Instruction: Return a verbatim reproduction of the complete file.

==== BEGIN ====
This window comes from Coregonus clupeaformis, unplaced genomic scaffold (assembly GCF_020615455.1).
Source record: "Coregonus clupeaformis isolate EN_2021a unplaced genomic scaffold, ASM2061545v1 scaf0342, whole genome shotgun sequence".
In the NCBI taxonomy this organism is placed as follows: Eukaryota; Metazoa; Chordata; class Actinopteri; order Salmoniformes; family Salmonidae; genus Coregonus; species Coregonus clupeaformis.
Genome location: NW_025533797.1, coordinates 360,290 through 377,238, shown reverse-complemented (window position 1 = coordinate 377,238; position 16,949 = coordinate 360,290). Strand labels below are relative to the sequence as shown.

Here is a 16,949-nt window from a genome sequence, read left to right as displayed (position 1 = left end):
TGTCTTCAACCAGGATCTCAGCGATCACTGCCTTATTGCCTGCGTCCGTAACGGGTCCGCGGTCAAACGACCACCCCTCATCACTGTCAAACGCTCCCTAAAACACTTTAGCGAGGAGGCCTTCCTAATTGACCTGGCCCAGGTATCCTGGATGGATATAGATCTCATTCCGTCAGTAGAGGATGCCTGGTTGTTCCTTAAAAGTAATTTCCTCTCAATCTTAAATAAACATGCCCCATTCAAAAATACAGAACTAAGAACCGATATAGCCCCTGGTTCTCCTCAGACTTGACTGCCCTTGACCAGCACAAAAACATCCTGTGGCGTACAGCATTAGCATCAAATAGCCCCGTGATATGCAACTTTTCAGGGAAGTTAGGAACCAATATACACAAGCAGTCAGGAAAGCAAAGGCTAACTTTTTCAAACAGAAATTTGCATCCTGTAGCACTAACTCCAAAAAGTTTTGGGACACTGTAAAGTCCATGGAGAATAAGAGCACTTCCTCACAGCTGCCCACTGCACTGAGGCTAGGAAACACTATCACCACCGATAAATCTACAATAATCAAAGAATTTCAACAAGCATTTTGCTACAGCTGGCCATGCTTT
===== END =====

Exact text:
This window comes from Coregonus clupeaformis, unplaced genomic scaffold (assembly GCF_020615455.1).
Source record: "Coregonus clupeaformis isolate EN_2021a unplaced genomic scaffold, ASM2061545v1 scaf0342, whole genome shotgun sequence".
In the NCBI taxonomy this organism is placed as follows: Eukaryota; Metazoa; Chordata; class Actinopteri; order Salmoniformes; family Salmonidae; genus Coregonus; species Coregonus clupeaformis.
Genome location: NW_025533797.1, coordinates 360,290 through 377,238, shown reverse-complemented (window position 1 = coordinate 377,238; position 16,949 = coordinate 360,290). Strand labels below are relative to the sequence as shown.

Here is a 16,949-nt window from a genome sequence, read left to right as displayed (position 1 = left end):
TGTCTTCAACCAGGATCTCAGCGATCACTGCCTTATTGCCTGCGTCCGTAACGGGTCCGCGGTCAAACGACCACCCCTCATCACTGTCAAACGCTCCCTAAAACACTTTAGCGAGGAGGCCTTCCTAATTGACCTGGCCCAGGTATCCTGGATGGATATAGATCTCATTCCGTCAGTAGAGGATGCCTGGTTGTTCCTTAAAAGTAATTTCCTCTCAATCTTAAATAAACATGCCCCATTCAAAAATACAGAACTAAGAACCGATATAGCCCCTGGTTCTCCTCAGACTTGACTGCCCTTGACCAGCACAAAAACATCCTGTGGCGTACAGCATTAGCATCAAATAGCCCCGTGATATGCAACTTTTCAGGGAAGTTAGGAACCAATATACACAAGCAGTCAGGAAAGCAAAGGCTAACTTTTTCAAACAGAAATTTGCATCCTGTAGCACTAACTCCAAAAAGTTTTGGGACACTGTAAAGTCCATGGAGAATAAGAGCACTTCCTCACAGCTGCCCACTGCACTGAGGCTAGGAAACACTATCACCACCGATAAATCTACAATAATCAAAGAATTTCAACAAGCATTTTGCTACAGCTGGCCATGCTTT